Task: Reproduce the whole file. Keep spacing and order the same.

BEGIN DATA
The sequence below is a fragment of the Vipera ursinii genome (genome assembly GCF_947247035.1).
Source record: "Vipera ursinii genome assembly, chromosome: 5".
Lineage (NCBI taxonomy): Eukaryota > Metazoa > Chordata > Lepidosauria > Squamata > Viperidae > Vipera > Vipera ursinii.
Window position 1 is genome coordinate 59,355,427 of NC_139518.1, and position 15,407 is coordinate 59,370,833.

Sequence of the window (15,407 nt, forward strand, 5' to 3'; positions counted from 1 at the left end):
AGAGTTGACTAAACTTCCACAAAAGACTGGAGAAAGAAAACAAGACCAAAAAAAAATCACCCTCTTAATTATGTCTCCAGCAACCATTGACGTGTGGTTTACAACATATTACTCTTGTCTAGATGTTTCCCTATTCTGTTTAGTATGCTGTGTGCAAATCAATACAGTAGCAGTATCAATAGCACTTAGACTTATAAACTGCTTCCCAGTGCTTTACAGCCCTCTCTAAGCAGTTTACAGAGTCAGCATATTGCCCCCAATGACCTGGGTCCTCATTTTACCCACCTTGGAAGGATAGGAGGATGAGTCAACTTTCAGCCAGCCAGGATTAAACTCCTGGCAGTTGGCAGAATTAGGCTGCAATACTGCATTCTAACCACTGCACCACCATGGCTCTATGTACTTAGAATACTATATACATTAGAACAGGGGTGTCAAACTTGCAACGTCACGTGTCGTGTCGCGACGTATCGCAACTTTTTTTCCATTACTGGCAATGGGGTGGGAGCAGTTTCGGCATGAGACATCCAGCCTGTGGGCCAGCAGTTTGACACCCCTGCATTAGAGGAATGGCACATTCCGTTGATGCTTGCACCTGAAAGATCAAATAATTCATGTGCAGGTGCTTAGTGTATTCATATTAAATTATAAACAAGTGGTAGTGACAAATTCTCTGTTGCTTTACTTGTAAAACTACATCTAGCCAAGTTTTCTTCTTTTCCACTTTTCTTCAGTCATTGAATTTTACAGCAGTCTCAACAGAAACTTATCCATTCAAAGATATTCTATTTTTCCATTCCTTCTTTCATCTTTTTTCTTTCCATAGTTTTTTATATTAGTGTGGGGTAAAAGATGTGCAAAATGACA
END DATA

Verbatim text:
The sequence below is a fragment of the Vipera ursinii genome (genome assembly GCF_947247035.1).
Source record: "Vipera ursinii genome assembly, chromosome: 5".
Lineage (NCBI taxonomy): Eukaryota > Metazoa > Chordata > Lepidosauria > Squamata > Viperidae > Vipera > Vipera ursinii.
Window position 1 is genome coordinate 59,355,427 of NC_139518.1, and position 15,407 is coordinate 59,370,833.

Sequence of the window (15,407 nt, forward strand, 5' to 3'; positions counted from 1 at the left end):
AGAGTTGACTAAACTTCCACAAAAGACTGGAGAAAGAAAACAAGACCAAAAAAAAATCACCCTCTTAATTATGTCTCCAGCAACCATTGACGTGTGGTTTACAACATATTACTCTTGTCTAGATGTTTCCCTATTCTGTTTAGTATGCTGTGTGCAAATCAATACAGTAGCAGTATCAATAGCACTTAGACTTATAAACTGCTTCCCAGTGCTTTACAGCCCTCTCTAAGCAGTTTACAGAGTCAGCATATTGCCCCCAATGACCTGGGTCCTCATTTTACCCACCTTGGAAGGATAGGAGGATGAGTCAACTTTCAGCCAGCCAGGATTAAACTCCTGGCAGTTGGCAGAATTAGGCTGCAATACTGCATTCTAACCACTGCACCACCATGGCTCTATGTACTTAGAATACTATATACATTAGAACAGGGGTGTCAAACTTGCAACGTCACGTGTCGTGTCGCGACGTATCGCAACTTTTTTTCCATTACTGGCAATGGGGTGGGAGCAGTTTCGGCATGAGACATCCAGCCTGTGGGCCAGCAGTTTGACACCCCTGCATTAGAGGAATGGCACATTCCGTTGATGCTTGCACCTGAAAGATCAAATAATTCATGTGCAGGTGCTTAGTGTATTCATATTAAATTATAAACAAGTGGTAGTGACAAATTCTCTGTTGCTTTACTTGTAAAACTACATCTAGCCAAGTTTTCTTCTTTTCCACTTTTCTTCAGTCATTGAATTTTACAGCAGTCTCAACAGAAACTTATCCATTCAAAGATATTCTATTTTTCCATTCCTTCTTTCATCTTTTTTCTTTCCATAGTTTTTTATATTAGTGTGGGGTAAAAGATGTGCAAAATGACA